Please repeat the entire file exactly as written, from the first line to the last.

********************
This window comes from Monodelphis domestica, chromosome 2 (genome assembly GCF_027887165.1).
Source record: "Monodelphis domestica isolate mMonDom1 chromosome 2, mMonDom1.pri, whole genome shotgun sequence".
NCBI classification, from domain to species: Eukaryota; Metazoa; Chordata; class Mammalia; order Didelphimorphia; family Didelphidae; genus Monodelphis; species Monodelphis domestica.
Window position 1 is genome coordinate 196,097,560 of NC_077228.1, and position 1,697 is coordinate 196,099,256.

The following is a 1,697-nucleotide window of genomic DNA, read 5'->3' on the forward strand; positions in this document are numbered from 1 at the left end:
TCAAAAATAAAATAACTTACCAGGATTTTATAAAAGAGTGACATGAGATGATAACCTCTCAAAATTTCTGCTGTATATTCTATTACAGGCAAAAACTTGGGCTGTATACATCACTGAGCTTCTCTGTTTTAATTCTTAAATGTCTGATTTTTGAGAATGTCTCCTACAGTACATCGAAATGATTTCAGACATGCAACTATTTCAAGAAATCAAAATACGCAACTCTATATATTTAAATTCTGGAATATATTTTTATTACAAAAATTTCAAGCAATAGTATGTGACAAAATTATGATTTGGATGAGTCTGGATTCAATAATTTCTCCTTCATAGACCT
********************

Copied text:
This window comes from Monodelphis domestica, chromosome 2 (genome assembly GCF_027887165.1).
Source record: "Monodelphis domestica isolate mMonDom1 chromosome 2, mMonDom1.pri, whole genome shotgun sequence".
NCBI classification, from domain to species: Eukaryota; Metazoa; Chordata; class Mammalia; order Didelphimorphia; family Didelphidae; genus Monodelphis; species Monodelphis domestica.
Window position 1 is genome coordinate 196,097,560 of NC_077228.1, and position 1,697 is coordinate 196,099,256.

The following is a 1,697-nucleotide window of genomic DNA, read 5'->3' on the forward strand; positions in this document are numbered from 1 at the left end:
TCAAAAATAAAATAACTTACCAGGATTTTATAAAAGAGTGACATGAGATGATAACCTCTCAAAATTTCTGCTGTATATTCTATTACAGGCAAAAACTTGGGCTGTATACATCACTGAGCTTCTCTGTTTTAATTCTTAAATGTCTGATTTTTGAGAATGTCTCCTACAGTACATCGAAATGATTTCAGACATGCAACTATTTCAAGAAATCAAAATACGCAACTCTATATATTTAAATTCTGGAATATATTTTTATTACAAAAATTTCAAGCAATAGTATGTGACAAAATTATGATTTGGATGAGTCTGGATTCAATAATTTCTCCTTCATAGACCT